The libs on this forum are just typical libs - they stay in a constant state of panic, doom, and gloom. If scientists really want to study something that causes major harm to mankind and the environment, they should seek a cure for the mental disorder generally called "liberalism".
ScooterG
1.8 / 5 (10) Dec 28, 2012
"You really think the equipment that is on display to the public and even being sold to foreign countries, such as the JSF, is the best we've got?"

Agreed.

One of the misinformation tactics employed by the US government is that of willingly looking like bungling buffoons. eg: releasing a known terrorist from Gitmo makes no sense, until you realize that we can follow him, listen to his conversations, learn about his plans, learn his contacts, etc - then kill him when we need to.

If we keep him in prison, we have to feed him, clothe him, doctor him, and we basically learn nothing of value.

I believe the Manning/wikileaks release of info was orchestrated by the US government. Manning is cannon fodder.
antialias_physorg
4.8 / 5 (6) Dec 28, 2012
Why bother with the spy satellites?

Google already shows you guys everything we have anyway,

No it doesn't. Stuff that is flagged as 'sensitive' by countries is edited out in google maps.

I wonder what the other five percent is.

GLONASS (the russian GPS system), since it's the only other one operational at the moment. The european Galileo system isn't yet fully functional (first test sattelites are in orbit. Full deployment of all 18 sattelites is planned in 2014)

Hence their need to produce an alternative.

The need for an alternative is that it's never a good idea to be dependent on a monopolist that doesn't shy aways from cutting services for political or economic reasons. Especially if a lot of your own infrastructure (air travel, shipping, ... ) makes heavy use of that service.
Lurker2358
1 / 5 (3) Dec 28, 2012
Nobody else even has a first generation stealth aircraft. There's no need to keep something like that secret, since nobody has the money to develope their own version of it, or a counter strategy.

That's actually not true. Some Asian countries have stealth right now and I believe both China and India are mass producing stealth fighters.

When you can establish total air dominance over a region in less than a week, with zero casualties, against the most sophisticated air defenses anyone else has, you have nothing to fear except WMD's and terrorists.

It doesn't do our troops any good, since idiot presidents and 4 star generals make the decision to fight urban warfare with infantry, getting thousands killed and tens of thousands severely wounded unneccesarily.

They were neutralized in 1 day. Decimated in 1 week.


I doubt it was top of the line, and I seriously doubt the Iraqi's had the level of training you'd expect from the Russians or China.
Lurker2358
2.2 / 5 (10) Dec 28, 2012
Ok, and winning the Iraq wars 1 and 2 with very few casualties brought about little economic benefit to the U.S., because we don't take a reprisal from our enemies when we go to war, contrary to what a real strategist would do, and further, we spend hundreds of billions, even trillions, rebuilding the ENEMY army and infrastructure after the war...defeating the whole purpose of the war in terms of long term strategy.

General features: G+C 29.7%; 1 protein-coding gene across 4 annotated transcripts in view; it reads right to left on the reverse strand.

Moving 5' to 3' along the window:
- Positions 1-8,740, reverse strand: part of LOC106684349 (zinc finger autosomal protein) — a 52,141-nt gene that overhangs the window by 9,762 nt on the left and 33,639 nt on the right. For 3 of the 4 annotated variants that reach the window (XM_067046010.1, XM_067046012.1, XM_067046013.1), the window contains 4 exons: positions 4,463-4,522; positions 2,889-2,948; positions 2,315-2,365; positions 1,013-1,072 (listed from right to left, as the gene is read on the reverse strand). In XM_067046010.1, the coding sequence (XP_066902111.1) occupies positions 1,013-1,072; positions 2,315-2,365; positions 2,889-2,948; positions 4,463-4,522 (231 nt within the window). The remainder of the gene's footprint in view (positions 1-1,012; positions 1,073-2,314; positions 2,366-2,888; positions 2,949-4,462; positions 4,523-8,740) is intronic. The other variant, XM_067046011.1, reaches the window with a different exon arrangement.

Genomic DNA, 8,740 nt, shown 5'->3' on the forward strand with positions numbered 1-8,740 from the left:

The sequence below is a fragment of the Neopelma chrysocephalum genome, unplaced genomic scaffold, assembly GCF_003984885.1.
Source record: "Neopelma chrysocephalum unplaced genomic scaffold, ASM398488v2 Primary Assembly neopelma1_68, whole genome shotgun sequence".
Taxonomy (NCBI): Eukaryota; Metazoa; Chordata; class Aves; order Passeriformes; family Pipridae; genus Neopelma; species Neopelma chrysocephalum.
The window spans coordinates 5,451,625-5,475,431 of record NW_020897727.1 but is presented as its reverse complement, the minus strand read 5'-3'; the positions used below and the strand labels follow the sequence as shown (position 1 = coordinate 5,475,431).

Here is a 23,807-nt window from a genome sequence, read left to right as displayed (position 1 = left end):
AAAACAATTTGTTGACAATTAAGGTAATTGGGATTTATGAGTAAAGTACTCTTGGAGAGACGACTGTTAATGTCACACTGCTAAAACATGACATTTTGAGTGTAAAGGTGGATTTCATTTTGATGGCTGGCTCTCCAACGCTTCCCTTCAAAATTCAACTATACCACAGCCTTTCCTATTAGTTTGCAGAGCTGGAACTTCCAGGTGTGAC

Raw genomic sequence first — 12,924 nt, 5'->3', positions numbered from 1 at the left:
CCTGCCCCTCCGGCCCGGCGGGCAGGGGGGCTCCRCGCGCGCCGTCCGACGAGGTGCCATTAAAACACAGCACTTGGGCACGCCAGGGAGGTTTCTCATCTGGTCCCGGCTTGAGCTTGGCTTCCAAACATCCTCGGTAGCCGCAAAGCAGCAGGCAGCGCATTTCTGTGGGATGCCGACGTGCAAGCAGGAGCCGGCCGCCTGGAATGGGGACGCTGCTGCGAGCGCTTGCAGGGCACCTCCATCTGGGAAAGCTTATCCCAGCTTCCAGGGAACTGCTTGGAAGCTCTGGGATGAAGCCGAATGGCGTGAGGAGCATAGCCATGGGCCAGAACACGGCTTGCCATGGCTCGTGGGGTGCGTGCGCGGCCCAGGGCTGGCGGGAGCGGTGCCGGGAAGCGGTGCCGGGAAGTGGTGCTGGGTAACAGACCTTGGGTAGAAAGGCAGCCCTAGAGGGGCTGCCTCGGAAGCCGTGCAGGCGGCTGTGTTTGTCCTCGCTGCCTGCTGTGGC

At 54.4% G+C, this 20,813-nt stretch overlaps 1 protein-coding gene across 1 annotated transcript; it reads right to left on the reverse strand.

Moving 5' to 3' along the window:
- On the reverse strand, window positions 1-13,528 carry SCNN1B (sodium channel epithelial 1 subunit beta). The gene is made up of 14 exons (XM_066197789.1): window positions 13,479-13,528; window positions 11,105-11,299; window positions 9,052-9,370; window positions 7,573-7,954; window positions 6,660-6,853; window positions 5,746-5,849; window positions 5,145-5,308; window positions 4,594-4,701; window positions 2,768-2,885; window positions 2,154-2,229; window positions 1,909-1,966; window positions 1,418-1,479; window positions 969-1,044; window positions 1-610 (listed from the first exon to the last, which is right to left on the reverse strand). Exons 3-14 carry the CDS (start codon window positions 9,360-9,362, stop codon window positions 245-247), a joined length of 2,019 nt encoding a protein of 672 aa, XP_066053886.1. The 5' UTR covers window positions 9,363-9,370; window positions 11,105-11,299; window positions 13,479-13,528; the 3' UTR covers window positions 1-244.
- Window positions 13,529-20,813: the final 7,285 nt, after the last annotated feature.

If Ulysses Grant was President during the Bush senior years or the Bush Junior years, the U.S. would have bombed the hell out of Iraq, Iran, Pakistan, Afghanistan, and Saudi Arabia (all 4 of them were to blame for various reasons,) and then we would have taken all their oil for our own, because that is what would have made sense.

If you're going to fight a war, win the damn thing for REAL, not just "on paper" or in propaganda. And by God, make your enemies pay for the FULL COST of the war, in real assets.

We have IDIOTS making these decisions today.
Claudius
2.4 / 5 (8) Dec 28, 2012
Use Google Earth to view some Chinese cities, and you will see where the U.S.A.'s wealth has gone. Then use it to view U.S. cities like Detroit. General Motors manufactures and sells more vehicles in China than in the U.S. The official policy of off-shoring American jobs is and has been a huge criminal conspiracy. The word "treason" is unavoidable.
Claudius
1 / 5 (4) Dec 28, 2012
"For more than a century, ideological extremists at either end of the political spectrum have seized upon well-publicized incidents such as my encounter with Castro to attack the Rockefeller family for the inordinate influence they claim we wield over American political and economic institutions. Some even believe we are part of a secret cabal working against the best interests of the United States, characterizing my family and me as 'internationalists' and of conspiring with others around the world to build a more integrated global political and economic structure — one world, if you will. If that is the charge, I stand guilty, and I am proud of it."
Page 405 of David Rockefeller's autobiography, "Memoirs", October 15, 2002 ISBN-13: 978-0812969733.
Modernmystic
3.4 / 5 (5) Dec 28, 2012
That's actually not true. Some Asian countries have stealth right now and I believe both China and India are mass producing stealth fighters.


Untrue, and more important they have no way of detecting AESA radar systems where we can even with F-35s.

What they have is a low observable long range supersonic bomber (the J-20) in DEVELOPMENT which can be detected by our systems. Moreover the AESA radar they will be using can be tracked AND jammed by F22s and F35s currently...much less five years into the future when they MIGHT be starting to get them into service.
antialias_physorg
3.3 / 5 (4) Dec 28, 2012